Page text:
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Sustainable sushi is sushi made from fished or farmed sources that can be maintained or whose future production does not significantly jeopardize the ecosystems from which it is acquired. Concerns over the sustainability of sushi ingredients arise from greater concerns over environmental, economic and social stability, and human health.


In 1999, Miya's created the first plant-based sushi menu, in New Haven, Connecticut, as a healthier and more environmentally responsible approach to the cuisine of sushi. By 2004, Miya's had created the first sushi menu that featured sustainable sushi.[1] Miya's is credited as the first sushi restaurant in the world to actively promote sustainable items on its menu.[2][3][4] Across the country from Miya's, Bamboo in Portland was the world's first certified sustainable sushi restaurant. Opening in 2008, Bamboo works with independent third party organizations to audit their supply chain for sustainable seafood. Also, opening in 2008 was Tataki in San Francisco, which featured sustainable seafood.

Since then, a growing number of sushi restaurants have adopted sustainability as a guiding principle and have come together to form what they refer to as the "sustainable sushi movement". These individuals espouse the use of only environmentally responsible seafood products as a means of preserving the art of sushi and the health of the world's oceans. Currently, there are upwards of 25 sustainable sushi restaurants in the United States. The gravity of the movement has been acknowledged by many media outlets around the world, including TIME Magazine,[5] which recognized the restaurants Miya's, Bamboo, and Tataki as pioneers in the sushi sustainability.

Background on environmental sustainability

Sustainable sushi raises questions about the sources of the fish used—whether ingredients were caught or raised. It also raises questions about the vulnerability of the species (longevity and reproductive capability) and whether humans are overfishing the stock. Many of the current methods used to fish leads to overfishing and the unintentional killing of fish and other marine life. Industrial pollution from power plants, waste incinerators and mining operations has led to the increasing levels of mercury found in marine life today.[6]

Irresponsible fishing practices if allowed to persist unabated would lead to a seafood species worldwide crash by 2048 (in a worst-case scenario).[7] It is estimated that worldwide, 90% of large predatory fish species are gone. Of the 230 US fisheries assessed, it was determined that 54 stocks are overfished, 45 are currently undergoing overfishing while the status of a bit over half of the US’s stocks are unknown.[citation needed] These problems are largely due to the lack of regulation fishing has had in the past. In the 1960s there was complete access to the fish supply. Marine fisheries were not regulated and largely exploited fishing for economic gain as calls for the expansion of US fishing fleets were met by increased fishing efficiency.[7]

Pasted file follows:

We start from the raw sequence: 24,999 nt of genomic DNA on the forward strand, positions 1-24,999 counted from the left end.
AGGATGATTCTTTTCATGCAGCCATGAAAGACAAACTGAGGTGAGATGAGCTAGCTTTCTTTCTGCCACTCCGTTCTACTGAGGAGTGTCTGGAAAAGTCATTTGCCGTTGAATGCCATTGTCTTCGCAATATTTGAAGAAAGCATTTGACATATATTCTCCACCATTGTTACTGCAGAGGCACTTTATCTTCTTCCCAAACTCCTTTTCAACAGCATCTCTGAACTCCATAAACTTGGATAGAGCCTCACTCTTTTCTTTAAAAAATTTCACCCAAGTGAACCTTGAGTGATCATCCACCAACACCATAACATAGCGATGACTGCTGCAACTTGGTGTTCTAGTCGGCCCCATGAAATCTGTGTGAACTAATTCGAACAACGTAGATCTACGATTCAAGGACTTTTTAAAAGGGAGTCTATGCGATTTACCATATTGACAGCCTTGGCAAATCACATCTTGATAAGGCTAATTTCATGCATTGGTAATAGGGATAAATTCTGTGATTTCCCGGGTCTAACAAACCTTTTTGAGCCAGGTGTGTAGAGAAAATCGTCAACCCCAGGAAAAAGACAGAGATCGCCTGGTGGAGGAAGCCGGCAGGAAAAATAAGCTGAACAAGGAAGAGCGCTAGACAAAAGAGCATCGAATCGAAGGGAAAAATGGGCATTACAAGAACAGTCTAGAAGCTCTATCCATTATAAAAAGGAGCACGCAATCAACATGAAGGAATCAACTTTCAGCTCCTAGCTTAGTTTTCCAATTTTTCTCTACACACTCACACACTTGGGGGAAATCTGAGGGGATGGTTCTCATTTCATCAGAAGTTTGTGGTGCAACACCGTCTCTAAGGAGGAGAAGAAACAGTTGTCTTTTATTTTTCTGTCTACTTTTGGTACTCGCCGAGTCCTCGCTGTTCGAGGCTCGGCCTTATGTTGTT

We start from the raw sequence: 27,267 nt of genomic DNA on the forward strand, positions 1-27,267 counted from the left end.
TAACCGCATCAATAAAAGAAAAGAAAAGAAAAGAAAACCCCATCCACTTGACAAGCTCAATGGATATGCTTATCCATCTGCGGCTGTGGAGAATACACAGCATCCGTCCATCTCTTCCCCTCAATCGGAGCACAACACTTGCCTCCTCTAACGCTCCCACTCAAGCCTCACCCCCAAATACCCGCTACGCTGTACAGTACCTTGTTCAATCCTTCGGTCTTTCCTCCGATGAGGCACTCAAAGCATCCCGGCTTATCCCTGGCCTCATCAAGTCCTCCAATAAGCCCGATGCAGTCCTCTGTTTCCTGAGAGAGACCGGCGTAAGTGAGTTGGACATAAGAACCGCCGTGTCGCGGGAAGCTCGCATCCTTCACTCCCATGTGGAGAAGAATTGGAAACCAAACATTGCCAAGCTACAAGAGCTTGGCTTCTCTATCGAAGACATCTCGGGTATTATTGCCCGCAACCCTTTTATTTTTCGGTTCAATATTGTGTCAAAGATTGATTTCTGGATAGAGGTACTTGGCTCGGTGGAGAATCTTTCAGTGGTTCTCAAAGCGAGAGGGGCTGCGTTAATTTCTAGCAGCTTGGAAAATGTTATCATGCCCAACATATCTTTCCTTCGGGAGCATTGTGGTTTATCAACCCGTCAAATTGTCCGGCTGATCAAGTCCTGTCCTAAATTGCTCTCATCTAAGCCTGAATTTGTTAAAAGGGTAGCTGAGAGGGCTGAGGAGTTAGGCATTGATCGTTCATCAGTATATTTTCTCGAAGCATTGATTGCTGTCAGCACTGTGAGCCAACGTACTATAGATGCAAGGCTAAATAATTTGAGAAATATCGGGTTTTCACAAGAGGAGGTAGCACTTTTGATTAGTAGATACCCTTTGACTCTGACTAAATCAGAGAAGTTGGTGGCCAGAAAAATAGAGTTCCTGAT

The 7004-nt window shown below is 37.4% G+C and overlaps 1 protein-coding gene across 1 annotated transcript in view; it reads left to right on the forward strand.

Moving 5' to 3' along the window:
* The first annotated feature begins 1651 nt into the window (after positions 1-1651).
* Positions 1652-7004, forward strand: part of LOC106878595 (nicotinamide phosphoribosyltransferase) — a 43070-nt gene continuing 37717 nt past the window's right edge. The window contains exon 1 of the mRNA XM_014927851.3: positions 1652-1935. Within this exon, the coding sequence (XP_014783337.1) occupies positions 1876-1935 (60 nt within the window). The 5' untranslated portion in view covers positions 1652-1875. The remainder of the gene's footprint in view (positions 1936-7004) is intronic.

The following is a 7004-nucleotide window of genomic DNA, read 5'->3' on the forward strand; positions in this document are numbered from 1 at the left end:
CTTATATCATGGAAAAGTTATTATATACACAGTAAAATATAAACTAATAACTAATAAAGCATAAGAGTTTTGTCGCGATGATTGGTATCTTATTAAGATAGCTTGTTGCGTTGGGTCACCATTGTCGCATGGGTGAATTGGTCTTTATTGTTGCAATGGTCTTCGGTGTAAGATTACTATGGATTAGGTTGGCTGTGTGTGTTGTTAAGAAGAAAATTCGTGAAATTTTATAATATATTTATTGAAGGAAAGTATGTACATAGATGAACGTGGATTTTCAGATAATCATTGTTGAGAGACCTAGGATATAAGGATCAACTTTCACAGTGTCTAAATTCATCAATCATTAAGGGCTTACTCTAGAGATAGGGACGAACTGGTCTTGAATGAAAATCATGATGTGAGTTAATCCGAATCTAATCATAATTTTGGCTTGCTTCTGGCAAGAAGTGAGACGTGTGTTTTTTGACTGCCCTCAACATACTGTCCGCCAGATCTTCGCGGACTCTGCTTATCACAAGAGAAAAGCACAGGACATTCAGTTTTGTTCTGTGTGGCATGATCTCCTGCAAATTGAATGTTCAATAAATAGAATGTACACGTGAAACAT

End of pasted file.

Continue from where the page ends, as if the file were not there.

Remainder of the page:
In the 1970s fishing was met with regulation as American fishermen were threatened by the growing presence of global fishing fleets around the US. Congress in 1976 passed the Magnuson-Stevens Fishery Conservation and Management Act, which expanded federal jurisdiction of fisheries to 200 miles offshore when it had previously been 12 miles offshore. This act established American regulation over its fisheries through the creation of eight Regional Fishery Management Councils.[citation needed]

From the 1980s to the present day, laws and regulations on fishing have been much stricter. Today there are restrictions on vessels and gear and on the number of days fishing fleets are allowed to be out at sea. This has created an atmosphere of intense competition between fishermen and regulators, which has translated into "ghost fishing" and increased numbers of "bycatch" or "bykill". For example, when regulators made the fishing season shorter, fishermen responded by increasing the size of their fishing fleets and by using more powerful ships. Incentive structures are set up so that fishermen are compelled to take drastic and irresponsible measures to ensure a catch. In efforts to maximize their earnings with increasing restrictions on fishing, many fishermen put out more hooks, lines and nets. Fouled gear is cut adrift and less selective gear is used and instances of bycatch grow dramatically. Often, fishermen exceed their catch limits and fish populations decrease faster than they can be replenished, which has resulted in crashing fish stock.[citation needed]